A recent study published in Nutrition investigated whether muscle-building supplements are associated with deoxyribonucleic acid (DNA) damage in individuals who engage in resistance training.
Resistance training improves muscle strength, endurance and power and is popular with people involved in recreational sports. The percentage of recreational athletes using nutritional supplements to improve performance and body composition has increased. Muscle building supplements are classified into three types based on evidence of their safety and effectiveness.
These are supplements with strong (SESEAS), limited/mixed (LMESE), or poor/no (LNESES) evidence to support safety and efficacy. Few studies have evaluated the associations between sports supplements and genotoxicity. DNA damage is a promising approach among genotoxicity markers for assessing health risks.
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In the current study, researchers explored potential associations between the use of muscle-building supplements and DNA damage in individuals who weight train. This cross-sectional study was conducted among resistance trainers aged 18 to 60 in 14 gyms in Santa Cruz do Sul, Brazil.
Individuals were excluded if they lacked adequate data or refused to provide biological samples. Participants filled out a self-assessment questionnaire that collected data on sociodemographics, exercise habits, and lifestyle. Body fat percentage and body mass index were determined.
Samples of oral mucosa and blood were taken. The supplements were stratified into one of three categories of trials. DNA damage was assessed by buccal micronucleus cytome (BMCyt) and comet assays. Lymphocytes were isolated from whole blood samples; two slides of cells (per participant) were prepared and analyzed under a microscope.
DNA damage was classified according to tail size and intensity. Feulgen was used to stain the prepared slides. Cells were examined for nuclear buds (a biomarker of amplified or unresolved DNA elimination) and micronuclei (a biomarker of chromosome missegregation or breakage). Participants were stratified into supplement users and non-users.
Pearson’s chi-squared test and analysis of variance (ANOVA) were used to compare categorical and continuous variables between groups, respectively. Analysis of covariance (ANCOVA) was performed after adjustment for gender, age, smoking or alcohol status, body fat percentage, type of exercise, duration, and frequency.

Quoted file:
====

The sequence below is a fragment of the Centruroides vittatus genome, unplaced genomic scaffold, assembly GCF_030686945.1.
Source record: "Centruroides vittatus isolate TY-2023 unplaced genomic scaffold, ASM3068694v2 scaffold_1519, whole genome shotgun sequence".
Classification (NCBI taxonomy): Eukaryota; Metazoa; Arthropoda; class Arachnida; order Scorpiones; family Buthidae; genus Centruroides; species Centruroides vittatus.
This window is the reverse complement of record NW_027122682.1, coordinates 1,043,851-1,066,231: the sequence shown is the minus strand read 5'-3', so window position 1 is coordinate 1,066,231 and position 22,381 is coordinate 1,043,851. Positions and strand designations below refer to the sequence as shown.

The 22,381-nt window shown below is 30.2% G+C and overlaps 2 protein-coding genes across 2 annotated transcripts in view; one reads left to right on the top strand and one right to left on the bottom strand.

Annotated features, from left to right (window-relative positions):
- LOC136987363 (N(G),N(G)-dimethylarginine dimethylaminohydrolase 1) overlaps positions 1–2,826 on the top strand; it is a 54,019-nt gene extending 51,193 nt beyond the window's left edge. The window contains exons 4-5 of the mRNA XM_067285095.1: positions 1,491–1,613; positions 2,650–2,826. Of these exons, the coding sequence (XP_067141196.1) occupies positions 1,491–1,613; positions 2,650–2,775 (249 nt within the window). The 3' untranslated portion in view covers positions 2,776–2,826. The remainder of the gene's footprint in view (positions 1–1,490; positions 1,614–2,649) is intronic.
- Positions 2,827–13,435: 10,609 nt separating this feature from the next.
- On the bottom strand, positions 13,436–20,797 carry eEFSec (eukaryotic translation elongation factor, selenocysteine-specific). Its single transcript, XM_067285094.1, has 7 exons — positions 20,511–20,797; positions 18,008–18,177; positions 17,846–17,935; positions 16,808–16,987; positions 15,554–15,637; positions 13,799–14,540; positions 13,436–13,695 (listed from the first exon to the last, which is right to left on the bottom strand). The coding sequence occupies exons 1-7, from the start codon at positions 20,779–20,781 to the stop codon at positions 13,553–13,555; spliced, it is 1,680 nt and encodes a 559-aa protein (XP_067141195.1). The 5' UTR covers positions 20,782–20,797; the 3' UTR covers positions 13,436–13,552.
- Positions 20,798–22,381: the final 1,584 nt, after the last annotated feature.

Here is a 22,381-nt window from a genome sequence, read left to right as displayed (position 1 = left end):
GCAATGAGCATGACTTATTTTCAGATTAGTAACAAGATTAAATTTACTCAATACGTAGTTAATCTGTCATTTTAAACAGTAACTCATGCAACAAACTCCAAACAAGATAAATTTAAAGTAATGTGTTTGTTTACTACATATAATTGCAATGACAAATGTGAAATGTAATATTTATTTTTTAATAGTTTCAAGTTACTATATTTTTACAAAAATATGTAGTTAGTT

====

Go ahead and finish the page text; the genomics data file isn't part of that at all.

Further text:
The study included 307 individuals, mostly males (52%), with a mean age of 37.9 years. Of these, 150 did not use supplements. SESEAS supplements have been used more often than other types of supplements. Males and individuals under 40 had more frequent use of supplements. There were significant differences in the type, duration, and frequency of exercise between groups.
Most people practiced different exercises; users of LNESES or LMESE supplements practiced more than an hour five to seven times a week. Similarly, SESEAS complements users who have exercised for one hour up to seven times a week. Non-users had a significantly higher percentage of body fat than supplement users.
The comet test revealed a significantly elevated rate and frequency of DNA damage in supplement users compared to non-users. There were no significant differences in the frequencies of nuclear bud and micronucleus in the elevated groups. SESEAS supplement users had a significantly increased DNA damage rate and frequency compared to LMESES or LNESES supplement users.
To summarize, resistance training professionals using muscle building supplements had a high DNA damage rate and frequency in the comet test. Users of SESEAS supplements had a significantly higher rate and frequency of DNA damage. However, the micronucleus and nuclear gem frequencies were not significantly different between groups.
The results suggest a relationship between supplements and genotoxic effects and underscore the use of supplements with caution and only to supplement the diet. Participants primarily used whey protein and creatine supplements, classified as SESEAS supplements. Previous studies reveal the antioxidant properties of creatine and whey protein supplements.
No significant changes were observed between users and non-users in nuclear gems or micronuclei. This implied that although DNA lesions occurred, they were repaired, preventing chromosomal damage. The significant DNA damage among users identified in the comet test was not observed in the BMCyt test, indicating damage repair likely due to the presence of DNA repair agents and antioxidant cofactors in creatine and whey protein supplements. milk.
Therefore, these types of supplements may not cause chromosomal instability. Additionally, regular exercise may result in low oxidative stress, leading to increased DNA damage repair. Overall, the findings suggest that muscle-building supplements are safe and not associated with permanent DNA damage.
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